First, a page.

To do so, we looked at our proof of concept that we made the same night we talked about this beginning work on this project. Instead of using gradients, textures, and heavy animation, we returned to what we liked from the original idea.
Our Proof of Concept
Alerts and Notifications
I’ve had quite a few questions about how the alerts actually change the webcam colors, and to be honest, I think people might be a bit disappointed by the answer. Going into the design,we knew we were going to be basically replacing the webcam frame with a new one, and having them line up in a pixel-perfect position. This means the idle webcam is always on screen in OBS Studio, but is then covered up by a WebM that animates the color changes and portions of the frame that are needed.
The final result is one of my favorite alert packages, which was a good thing, because I had to rework the code to match the version that was vertically mirrored.
Intro, Intermission, and Full Webcam Design
While Froyd ironed out details of the video files for the overlay and alerts, I took on the task of creating of creating something that Sodapoppin could use in multiple non-gaming scenarios.
So, I made a wishlist of items and functionalities that I wanted included in this design, which were:
- Integration with Google Docs to make it easy for the broadcaster to update information and to hide certain parts of the design when not in use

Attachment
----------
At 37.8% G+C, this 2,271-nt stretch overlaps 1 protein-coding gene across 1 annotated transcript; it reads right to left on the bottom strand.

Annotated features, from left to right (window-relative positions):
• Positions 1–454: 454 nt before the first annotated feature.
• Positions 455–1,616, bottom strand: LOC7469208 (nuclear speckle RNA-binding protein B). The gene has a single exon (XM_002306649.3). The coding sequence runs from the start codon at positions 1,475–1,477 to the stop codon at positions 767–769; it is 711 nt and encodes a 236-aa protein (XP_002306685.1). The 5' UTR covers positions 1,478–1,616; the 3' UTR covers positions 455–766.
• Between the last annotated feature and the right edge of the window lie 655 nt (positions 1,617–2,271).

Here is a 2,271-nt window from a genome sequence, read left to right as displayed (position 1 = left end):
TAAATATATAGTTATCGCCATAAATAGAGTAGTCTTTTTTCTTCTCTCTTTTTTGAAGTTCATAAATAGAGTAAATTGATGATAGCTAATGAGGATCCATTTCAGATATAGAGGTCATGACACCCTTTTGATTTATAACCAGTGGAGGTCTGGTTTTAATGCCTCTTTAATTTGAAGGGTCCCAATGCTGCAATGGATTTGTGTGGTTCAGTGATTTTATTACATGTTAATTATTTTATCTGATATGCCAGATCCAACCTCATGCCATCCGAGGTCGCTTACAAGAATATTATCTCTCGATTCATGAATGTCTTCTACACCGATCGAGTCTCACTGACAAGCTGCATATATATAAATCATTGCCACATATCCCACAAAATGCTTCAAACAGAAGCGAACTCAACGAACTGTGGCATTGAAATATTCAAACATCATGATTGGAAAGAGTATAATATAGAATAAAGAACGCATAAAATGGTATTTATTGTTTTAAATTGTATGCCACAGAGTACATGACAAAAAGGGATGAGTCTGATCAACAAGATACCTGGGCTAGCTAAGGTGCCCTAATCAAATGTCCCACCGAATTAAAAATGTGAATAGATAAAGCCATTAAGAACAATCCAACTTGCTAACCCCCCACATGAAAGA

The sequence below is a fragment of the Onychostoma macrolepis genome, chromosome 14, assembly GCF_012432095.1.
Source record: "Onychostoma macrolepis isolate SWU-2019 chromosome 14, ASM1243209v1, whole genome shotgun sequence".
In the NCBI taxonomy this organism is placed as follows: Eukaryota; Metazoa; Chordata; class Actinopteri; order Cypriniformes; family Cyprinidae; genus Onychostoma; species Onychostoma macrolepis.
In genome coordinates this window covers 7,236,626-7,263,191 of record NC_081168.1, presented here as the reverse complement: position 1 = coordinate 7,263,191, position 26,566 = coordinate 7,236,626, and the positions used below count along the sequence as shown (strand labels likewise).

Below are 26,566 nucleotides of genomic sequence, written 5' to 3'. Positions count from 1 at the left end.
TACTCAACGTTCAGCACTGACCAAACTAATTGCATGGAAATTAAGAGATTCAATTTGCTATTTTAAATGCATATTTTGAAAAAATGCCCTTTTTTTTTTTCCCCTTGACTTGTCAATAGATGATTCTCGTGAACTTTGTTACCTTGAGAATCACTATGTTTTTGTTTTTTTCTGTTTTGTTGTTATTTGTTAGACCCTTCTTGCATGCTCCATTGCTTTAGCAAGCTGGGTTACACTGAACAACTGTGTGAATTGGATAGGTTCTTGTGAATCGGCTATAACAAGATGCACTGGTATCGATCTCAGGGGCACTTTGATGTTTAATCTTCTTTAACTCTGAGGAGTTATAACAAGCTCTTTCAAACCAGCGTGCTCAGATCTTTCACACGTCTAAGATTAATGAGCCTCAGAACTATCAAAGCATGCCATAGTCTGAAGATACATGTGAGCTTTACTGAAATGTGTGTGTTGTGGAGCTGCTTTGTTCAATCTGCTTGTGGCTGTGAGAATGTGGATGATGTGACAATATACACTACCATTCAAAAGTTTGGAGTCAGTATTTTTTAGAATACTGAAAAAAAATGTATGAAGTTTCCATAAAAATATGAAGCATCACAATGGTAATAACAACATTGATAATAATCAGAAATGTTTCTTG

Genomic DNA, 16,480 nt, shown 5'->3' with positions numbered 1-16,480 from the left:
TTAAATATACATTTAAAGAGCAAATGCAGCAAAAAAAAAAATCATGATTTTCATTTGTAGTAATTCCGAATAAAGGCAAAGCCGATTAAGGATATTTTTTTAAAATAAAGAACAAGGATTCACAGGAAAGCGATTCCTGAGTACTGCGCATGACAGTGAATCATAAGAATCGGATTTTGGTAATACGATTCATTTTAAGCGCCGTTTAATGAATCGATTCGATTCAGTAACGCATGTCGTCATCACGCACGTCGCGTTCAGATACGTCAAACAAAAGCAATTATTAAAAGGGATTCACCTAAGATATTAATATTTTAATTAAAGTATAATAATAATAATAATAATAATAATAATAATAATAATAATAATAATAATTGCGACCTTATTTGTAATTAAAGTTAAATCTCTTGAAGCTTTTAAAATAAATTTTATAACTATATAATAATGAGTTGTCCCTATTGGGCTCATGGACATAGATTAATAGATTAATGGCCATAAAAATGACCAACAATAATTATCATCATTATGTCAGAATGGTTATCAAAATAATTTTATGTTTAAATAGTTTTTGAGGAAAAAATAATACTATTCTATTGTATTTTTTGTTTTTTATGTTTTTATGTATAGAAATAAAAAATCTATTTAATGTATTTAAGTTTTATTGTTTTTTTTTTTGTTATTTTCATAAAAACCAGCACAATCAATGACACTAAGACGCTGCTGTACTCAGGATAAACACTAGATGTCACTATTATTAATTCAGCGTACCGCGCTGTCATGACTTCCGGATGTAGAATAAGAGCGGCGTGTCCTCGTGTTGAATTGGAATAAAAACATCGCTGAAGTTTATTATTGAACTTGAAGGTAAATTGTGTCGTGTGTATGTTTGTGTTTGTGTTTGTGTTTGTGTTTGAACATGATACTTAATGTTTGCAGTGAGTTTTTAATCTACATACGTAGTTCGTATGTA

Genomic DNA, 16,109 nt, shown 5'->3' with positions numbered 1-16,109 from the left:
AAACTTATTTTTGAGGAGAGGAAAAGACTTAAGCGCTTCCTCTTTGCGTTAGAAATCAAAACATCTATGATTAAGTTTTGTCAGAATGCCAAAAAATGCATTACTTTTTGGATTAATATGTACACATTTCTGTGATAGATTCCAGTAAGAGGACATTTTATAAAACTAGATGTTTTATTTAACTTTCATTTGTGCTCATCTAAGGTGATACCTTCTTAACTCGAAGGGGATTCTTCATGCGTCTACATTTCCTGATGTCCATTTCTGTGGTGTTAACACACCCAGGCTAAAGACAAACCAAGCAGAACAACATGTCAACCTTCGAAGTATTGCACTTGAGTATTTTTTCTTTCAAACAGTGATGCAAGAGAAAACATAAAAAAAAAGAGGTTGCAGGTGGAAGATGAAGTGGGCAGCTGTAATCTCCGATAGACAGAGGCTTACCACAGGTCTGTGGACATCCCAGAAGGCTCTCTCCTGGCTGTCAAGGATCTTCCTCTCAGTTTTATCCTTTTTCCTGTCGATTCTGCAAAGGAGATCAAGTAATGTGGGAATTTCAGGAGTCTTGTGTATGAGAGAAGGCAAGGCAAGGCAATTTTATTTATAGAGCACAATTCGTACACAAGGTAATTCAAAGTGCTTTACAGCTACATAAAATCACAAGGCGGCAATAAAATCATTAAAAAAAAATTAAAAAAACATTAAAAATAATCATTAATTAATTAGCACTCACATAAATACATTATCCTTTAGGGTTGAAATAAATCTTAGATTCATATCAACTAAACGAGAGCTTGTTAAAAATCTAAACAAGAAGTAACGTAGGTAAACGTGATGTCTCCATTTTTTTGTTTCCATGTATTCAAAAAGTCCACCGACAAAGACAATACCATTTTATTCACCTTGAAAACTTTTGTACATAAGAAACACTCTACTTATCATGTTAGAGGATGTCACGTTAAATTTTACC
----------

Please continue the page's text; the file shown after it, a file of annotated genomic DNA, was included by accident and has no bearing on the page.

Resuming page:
- A dynamic leader board to show the top 10 monthly tippers, cheerers, and recent subscribers
- Editable sections (via Google Docs) for announcements, schedules, advertisements and other useful information
- Supporter Labels
- Twitch Chat
With this design, we were able to add everything in. Also, I want to give a huge thank you to Tehkhop for helping me get the leader board properly working.
Google Doc Controls
My favorite part of this design is how easy it is to make changes. I set up a document that allows for the entire bottom area and individual sections to be toggled on and off. It also contains the ability to change the timings and delays for each section on the fly.
So, for example, if a giveaway is active and an important schedule update is happening, it can be changed in the doc and updated on the overlay in a matter of seconds. Don’t need to show the entire bottom area at all? One option can be changed, and the overlay is updated and the supporter labels are shifted into a different place.
Overall, I’m extremely happy with what we were able to create for this project. We had a lot of great feedback from Sodapoppin’s viewers and fans, which in the end helped us improve the products we delivered. I want to say a huge thank you to all that tweeted and messaged me your thoughts and constructive criticism about the project. It was a pleasure working with someone that has such a passionate community.